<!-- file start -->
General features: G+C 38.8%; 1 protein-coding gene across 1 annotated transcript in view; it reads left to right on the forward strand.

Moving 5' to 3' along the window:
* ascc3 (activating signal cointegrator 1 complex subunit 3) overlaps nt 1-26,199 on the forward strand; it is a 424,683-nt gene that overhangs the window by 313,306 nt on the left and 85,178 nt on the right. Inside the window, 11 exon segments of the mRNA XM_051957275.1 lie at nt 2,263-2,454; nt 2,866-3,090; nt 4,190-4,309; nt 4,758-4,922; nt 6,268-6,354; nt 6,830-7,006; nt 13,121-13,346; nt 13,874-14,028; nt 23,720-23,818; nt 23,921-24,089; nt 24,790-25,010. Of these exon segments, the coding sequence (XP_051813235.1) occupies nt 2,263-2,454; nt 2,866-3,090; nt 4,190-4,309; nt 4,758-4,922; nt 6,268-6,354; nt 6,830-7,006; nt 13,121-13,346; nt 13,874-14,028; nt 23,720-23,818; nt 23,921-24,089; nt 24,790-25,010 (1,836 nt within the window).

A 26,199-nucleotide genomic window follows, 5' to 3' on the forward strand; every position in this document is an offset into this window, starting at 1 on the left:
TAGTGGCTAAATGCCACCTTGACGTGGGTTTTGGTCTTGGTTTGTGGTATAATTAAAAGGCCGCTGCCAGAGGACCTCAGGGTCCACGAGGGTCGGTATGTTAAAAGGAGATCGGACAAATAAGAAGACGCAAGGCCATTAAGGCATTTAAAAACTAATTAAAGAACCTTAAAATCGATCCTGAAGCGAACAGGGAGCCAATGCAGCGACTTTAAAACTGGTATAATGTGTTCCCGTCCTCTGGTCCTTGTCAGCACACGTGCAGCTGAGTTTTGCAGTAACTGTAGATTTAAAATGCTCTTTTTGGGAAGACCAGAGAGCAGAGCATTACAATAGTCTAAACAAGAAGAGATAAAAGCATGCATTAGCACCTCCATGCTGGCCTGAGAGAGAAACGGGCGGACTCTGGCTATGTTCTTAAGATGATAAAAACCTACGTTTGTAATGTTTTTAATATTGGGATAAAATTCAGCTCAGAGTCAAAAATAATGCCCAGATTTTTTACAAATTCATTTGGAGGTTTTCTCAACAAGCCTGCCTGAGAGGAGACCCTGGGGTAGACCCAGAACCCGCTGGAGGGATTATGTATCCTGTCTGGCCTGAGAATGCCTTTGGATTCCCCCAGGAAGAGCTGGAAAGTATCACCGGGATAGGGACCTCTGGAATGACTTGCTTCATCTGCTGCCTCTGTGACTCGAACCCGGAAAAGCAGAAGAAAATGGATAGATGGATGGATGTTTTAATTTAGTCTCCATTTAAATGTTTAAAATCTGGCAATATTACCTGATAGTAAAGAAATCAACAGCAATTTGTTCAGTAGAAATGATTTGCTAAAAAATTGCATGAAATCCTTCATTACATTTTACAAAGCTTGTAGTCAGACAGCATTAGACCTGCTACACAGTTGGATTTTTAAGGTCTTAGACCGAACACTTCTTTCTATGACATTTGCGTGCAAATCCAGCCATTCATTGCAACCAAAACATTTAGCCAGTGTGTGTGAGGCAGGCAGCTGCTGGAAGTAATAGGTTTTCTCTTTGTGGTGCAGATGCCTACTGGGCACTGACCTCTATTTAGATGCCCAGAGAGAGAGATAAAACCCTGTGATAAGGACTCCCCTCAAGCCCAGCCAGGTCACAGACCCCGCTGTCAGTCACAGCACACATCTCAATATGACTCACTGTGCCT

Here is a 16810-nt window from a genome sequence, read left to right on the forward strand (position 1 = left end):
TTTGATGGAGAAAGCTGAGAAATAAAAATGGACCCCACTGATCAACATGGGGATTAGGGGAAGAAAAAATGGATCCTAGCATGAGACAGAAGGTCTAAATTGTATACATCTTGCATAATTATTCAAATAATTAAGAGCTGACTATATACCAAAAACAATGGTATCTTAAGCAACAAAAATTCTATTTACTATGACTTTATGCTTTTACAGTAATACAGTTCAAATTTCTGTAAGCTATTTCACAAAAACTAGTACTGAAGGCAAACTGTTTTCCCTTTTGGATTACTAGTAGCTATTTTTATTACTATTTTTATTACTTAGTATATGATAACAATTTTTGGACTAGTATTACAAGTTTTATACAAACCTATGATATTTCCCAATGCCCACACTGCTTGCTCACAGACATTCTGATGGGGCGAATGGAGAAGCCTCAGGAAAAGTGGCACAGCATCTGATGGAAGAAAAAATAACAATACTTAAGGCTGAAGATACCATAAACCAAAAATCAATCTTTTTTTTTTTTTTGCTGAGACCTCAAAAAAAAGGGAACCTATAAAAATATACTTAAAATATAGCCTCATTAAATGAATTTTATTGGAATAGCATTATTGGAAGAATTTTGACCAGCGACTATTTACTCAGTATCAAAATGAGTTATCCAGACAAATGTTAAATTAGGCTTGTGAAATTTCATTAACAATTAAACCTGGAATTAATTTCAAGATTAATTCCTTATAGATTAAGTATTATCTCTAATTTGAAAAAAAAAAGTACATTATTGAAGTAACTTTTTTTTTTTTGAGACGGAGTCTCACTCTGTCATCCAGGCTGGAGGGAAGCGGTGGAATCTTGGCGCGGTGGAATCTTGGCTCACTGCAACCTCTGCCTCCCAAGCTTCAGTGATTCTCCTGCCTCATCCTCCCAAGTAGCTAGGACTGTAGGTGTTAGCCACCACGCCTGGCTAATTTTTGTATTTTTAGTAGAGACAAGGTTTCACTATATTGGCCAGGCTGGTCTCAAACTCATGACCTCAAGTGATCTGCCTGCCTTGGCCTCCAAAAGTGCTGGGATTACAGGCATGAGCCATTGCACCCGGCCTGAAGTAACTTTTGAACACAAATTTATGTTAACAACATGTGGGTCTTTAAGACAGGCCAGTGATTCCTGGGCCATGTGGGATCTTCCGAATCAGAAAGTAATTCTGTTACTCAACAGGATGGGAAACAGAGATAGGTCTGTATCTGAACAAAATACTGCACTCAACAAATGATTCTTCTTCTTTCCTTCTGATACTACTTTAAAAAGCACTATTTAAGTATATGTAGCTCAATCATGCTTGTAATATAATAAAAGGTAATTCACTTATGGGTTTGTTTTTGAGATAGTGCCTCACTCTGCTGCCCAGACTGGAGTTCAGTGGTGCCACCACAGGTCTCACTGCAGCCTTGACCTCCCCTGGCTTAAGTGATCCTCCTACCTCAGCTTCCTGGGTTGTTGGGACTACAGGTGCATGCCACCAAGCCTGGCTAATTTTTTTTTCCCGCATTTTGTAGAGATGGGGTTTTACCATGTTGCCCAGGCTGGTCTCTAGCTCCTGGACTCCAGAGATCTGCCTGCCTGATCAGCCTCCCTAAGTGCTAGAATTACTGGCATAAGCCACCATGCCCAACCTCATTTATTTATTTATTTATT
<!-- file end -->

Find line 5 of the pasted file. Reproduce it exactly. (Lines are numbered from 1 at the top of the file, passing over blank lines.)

TAGTGGCTAAATGCCACCTTGACGTGGGTTTTGGTCTTGGTTTGTGGTATAATTAAAAGGCCGCTGCCAGAGGACCTCAGGGTCCACGAGGGTCGGTATGTTAAAAGGAGATCGGACAAATAAGAAGACGCAAGGCCATTAAGGCATTTAAAAACTAATTAAAGAACCTTAAAATCGATCCTGAAGCGAACAGGGAGCCAATGCAGCGACTTTAAAACTGGTATAATGTGTTCCCGTCCTCTGGTCCTTGTCAGCACACGTGCAGCTGAGTTTTGCAGTAACTGTAGATTTAAAATGCTCTTTTTGGGAAGACCAGAGAGCAGAGCATTACAATAGTCTAAACAAGAAGAGATAAAAGCATGCATTAGCACCTCCATGCTGGCCTGAGAGAGAAACGGGCGGACTCTGGCTATGTTCTTAAGATGATAAAAACCTACGTTTGTAATGTTTTTAATATTGGGATAAAATTCAGCTCAGAGTCAAAAATAATGCCCAGATTTTTTACAAATTCATTTGGAGGTTTTCTCAACAAGCCTGCCTGAGAGGAGACCCTGGGGTAGACCCAGAACCCGCTGGAGGGATTATGTATCCTGTCTGGCCTGAGAATGCCTTTGGATTCCCCCAGGAAGAGCTGGAAAGTATCACCGGGATAGGGACCTCTGGAATGACTTGCTTCATCTGCTGCCTCTGTGACTCGAACCCGGAAAAGCAGAAGAAAATGGATAGATGGATGGATGTTTTAATTTAGTCTCCATTTAAATGTTTAAAATCTGGCAATATTACCTGATAGTAAAGAAATCAACAGCAATTTGTTCAGTAGAAATGATTTGCTAAAAAATTGCATGAAATCCTTCATTACATTTTACAAAGCTTGTAGTCAGACAGCATTAGACCTGCTACACAGTTGGATTTTTAAGGTCTTAGACCGAACACTTCTTTCTATGACATTTGCGTGCAAATCCAGCCATTCATTGCAACCAAAACATTTAGCCAGTGTGTGTGAGGCAGGCAGCTGCTGGAAGTAATAGGTTTTCTCTTTGTGGTGCAGATGCCTACTGGGCACTGACCTCTATTTAGATGCCCAGAGAGAGAGATAAAACCCTGTGATAAGGACTCCCCTCAAGCCCAGCCAGGTCACAGACCCCGCTGTCAGTCACAGCACACATCTCAATATGACTCACTGTGCCT